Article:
Tuesday, November 29, 2011

"Innies and outies"...how to navigate the season with introverts & extroverts

Decking the halls at your house yet?  Planning your December festivities?

It's good to consider that you most likely have two types of people in your life....extroverts and introverts.  If that is so, they probably have different ways they prefer celebrating special occasions.  

Extroverts love the glitz, socialization and excitement of activity.  Did you know introverts enjoy all that too, but on a smaller scale?  While an extrovert may love a full calendar of places to go and things to do, an introvert likes periods of "down time" in between so they can reflect and refresh their energy level for the next event. 

Before you give in to the things you always do this time of year, why not ask each member of the family what they would like to do to celebrate?  It's always good to tell them you are open to new suggestions and that just because "we always do that" doesn't mean we have to do it every year.  You might be surprised by the responses.

Ask each member of the family what 3 things they would like to do as part of celebrating Christmas this year.  This allows everyone to have input.

What things do family members enjoy doing together with just your family? What activities do they enjoy as part of a larger group or community?

"Giving" outlives "getting" when it comes to contentment.  Is giving to someone in need a part of your family celebration? 

What activities energize them?  What drains them?

Create an environment where every member of the family is heard.  Then put together activities that honor each family member's style of celebrating with some time in between for a "breather."  It's a good life exercise for all of us to consider each other.

I'm going to be on the radio this weekend!

Listen in on Saturday, December 3rd, 10AM PST to KGNW.com.  Or if you are in Seattle, KGNW 820 AM. I'm the featured guest on "Coffee with the Coaches."  Hosts Suzanne, Laurie and I will be talking about meaningful celebration and how to make sure to include introverts in the action.  I'll be doing a give-away so you'll need to listen in and find out how to enter.  You can even call into the show to ask a question.

Hope you'll be listening in on Saturday morning!

Photo:  istockphoto.com/Nathan Jones

Sunday, November 13, 2011

"Thank you" is more than a polite expression.



The blessings we recount usually revolve around the people in our lives and the basic necessities such as water, food and shelter.  I don't know about you, but I'm always surprised that in a world of so much "stuff" our true gratefulness seems to be focused on the daily blessings we often take for granted.  We see this concept in news interviews with families who survive natural disasters.  They talk about losing everything material, but being thankful their loved ones are still with them.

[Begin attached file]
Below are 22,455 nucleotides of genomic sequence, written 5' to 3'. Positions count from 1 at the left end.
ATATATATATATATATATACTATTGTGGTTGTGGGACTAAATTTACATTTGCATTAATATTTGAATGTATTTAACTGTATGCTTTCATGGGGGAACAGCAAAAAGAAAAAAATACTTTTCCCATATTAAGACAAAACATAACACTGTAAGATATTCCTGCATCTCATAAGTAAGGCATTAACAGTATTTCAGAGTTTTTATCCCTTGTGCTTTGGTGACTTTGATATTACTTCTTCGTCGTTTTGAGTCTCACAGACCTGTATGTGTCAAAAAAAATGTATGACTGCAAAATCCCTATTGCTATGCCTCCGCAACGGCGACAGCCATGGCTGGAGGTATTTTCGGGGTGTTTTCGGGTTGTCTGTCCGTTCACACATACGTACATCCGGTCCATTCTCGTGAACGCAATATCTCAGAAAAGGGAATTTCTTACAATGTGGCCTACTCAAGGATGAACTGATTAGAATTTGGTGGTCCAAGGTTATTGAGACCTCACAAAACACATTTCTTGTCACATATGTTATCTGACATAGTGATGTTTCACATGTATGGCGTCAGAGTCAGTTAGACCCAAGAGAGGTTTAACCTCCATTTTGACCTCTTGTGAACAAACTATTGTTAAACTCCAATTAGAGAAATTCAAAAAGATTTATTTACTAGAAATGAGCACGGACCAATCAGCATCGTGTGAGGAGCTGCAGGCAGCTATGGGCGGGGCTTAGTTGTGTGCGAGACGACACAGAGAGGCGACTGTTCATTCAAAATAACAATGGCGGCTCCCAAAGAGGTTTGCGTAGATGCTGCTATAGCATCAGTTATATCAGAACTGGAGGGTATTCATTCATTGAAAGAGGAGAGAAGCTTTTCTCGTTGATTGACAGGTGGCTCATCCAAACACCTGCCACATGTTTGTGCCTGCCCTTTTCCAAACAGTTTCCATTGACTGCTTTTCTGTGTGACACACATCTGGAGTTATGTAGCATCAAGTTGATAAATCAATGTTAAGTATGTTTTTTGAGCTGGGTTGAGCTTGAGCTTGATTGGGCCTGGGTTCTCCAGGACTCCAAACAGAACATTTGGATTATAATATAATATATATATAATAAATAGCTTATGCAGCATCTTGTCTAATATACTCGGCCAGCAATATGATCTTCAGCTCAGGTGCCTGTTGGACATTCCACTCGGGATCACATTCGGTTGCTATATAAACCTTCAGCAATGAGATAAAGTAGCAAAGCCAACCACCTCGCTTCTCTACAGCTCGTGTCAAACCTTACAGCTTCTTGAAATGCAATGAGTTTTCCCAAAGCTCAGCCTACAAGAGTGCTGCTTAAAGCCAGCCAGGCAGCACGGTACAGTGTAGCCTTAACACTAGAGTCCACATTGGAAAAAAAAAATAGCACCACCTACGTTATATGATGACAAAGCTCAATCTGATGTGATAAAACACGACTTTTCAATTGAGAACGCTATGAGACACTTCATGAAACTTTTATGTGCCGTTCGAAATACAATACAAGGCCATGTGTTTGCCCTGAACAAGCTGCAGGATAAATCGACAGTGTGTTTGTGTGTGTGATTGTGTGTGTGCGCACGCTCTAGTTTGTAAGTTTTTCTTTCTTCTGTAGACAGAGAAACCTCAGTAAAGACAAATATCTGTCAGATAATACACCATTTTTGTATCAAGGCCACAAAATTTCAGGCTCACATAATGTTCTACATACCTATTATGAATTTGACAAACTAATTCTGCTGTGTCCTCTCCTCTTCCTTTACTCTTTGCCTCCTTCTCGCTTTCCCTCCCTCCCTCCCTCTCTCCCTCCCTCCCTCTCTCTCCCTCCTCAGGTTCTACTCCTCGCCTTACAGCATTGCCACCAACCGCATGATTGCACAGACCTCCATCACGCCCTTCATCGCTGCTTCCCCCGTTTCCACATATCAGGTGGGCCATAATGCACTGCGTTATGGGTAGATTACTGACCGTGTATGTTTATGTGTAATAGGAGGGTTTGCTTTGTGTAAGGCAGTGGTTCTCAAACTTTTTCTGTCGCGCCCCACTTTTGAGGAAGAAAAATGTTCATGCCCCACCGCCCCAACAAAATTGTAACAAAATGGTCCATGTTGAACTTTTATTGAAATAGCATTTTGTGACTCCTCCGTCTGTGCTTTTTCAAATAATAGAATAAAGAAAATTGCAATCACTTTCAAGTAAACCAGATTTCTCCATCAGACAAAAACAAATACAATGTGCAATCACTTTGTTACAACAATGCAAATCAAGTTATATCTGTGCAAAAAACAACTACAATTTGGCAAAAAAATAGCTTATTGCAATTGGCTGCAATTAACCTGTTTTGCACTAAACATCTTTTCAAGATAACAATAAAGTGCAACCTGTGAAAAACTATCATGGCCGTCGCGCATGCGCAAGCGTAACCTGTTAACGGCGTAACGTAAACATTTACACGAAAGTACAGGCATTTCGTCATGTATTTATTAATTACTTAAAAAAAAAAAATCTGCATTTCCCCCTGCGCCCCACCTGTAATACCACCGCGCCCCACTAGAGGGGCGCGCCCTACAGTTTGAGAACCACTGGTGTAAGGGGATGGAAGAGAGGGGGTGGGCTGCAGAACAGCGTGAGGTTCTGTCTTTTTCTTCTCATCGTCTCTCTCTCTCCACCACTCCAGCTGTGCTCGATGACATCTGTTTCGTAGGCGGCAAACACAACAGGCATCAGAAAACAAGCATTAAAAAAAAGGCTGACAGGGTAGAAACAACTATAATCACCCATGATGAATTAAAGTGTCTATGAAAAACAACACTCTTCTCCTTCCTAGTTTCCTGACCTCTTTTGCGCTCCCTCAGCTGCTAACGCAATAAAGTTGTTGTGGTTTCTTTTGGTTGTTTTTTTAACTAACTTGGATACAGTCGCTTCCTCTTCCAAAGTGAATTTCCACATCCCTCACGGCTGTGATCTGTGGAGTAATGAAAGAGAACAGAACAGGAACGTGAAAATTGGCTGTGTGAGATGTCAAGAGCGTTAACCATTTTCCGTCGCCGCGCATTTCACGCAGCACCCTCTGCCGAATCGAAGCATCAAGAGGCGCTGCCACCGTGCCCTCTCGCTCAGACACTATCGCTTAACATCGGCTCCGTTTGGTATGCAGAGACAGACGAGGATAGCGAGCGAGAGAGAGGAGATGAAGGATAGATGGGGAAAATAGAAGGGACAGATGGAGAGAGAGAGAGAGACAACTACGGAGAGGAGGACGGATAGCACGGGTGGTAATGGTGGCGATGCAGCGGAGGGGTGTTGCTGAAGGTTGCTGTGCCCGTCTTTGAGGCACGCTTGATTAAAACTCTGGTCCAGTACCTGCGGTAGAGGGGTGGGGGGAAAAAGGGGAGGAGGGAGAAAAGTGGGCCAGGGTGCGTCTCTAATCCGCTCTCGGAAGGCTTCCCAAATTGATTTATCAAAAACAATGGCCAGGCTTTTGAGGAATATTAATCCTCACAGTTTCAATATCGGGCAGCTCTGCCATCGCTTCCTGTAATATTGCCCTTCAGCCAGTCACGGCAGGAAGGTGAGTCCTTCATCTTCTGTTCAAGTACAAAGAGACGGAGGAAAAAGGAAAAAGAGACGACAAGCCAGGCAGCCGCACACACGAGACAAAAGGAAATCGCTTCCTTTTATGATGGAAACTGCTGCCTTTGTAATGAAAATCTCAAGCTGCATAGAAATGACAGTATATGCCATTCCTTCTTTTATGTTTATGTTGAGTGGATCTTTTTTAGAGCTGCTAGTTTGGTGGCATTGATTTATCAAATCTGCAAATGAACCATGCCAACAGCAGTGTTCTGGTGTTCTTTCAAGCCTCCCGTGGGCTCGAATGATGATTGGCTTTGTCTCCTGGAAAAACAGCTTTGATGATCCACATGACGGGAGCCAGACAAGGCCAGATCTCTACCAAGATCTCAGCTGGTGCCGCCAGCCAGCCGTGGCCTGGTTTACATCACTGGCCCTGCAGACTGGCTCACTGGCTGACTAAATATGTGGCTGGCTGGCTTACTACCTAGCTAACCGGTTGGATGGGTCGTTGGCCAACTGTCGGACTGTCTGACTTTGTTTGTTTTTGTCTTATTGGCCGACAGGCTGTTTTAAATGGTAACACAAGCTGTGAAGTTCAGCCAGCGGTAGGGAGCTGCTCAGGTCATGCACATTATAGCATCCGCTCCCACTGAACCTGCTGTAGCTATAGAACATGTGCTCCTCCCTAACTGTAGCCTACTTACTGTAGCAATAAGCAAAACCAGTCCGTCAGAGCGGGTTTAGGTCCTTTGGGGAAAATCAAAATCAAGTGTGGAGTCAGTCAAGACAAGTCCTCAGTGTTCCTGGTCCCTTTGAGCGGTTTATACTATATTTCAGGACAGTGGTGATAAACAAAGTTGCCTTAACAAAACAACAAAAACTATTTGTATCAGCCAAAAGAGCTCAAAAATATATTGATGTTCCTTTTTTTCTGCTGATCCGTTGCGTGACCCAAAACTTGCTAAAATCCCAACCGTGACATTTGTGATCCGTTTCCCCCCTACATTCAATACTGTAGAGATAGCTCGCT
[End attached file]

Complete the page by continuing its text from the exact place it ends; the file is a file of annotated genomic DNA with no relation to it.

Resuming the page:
I've been wondering if gratefulness changes us.  When people survive a catastrophic event, I think it marks them in some way.  Some people are resilient and recover.  Others may be resentful.  I've never experienced a natural disaster or catastrophic event, but I still long for survivor-like gratefulness to change me from the inside out.

There was a woman in the Bible named Hannah who had gone through years of infertility.  In her culture infertility meant she was the object of ridicule and rejection.  After many years of asking God for a child, she finally gave birth to a boy she named Samuel, meaning, "God has heard."

Hannah's gratefulness was so overwhelming she decided to give him back to God for a life of service.  So after Samuel's young boyhood years, probably at about 12 years of age, she took him to the temple to be cared for and mentored by the priest, Eli, for a life of service to God.  Since the temple was a part of daily Jewish life, no doubt Hannah continued to spend significant time with her son.  And she gave birth to five more children so she had a busy life as a mother.  But Hannah was one grateful woman!  She didn't just say 'thank you." She expressed it through her actions.  Her thanksgiving was lived out very intentionally.

While I'm not advocating parting with your first-born child,  I do know that I want my thankfulness...my appreciation, to be reflected in how I demonstratively love God, my family, friends, and the strangers in need around me.  As we pause to be grateful this month, may the reflections on our blessings be life-changing for all of us.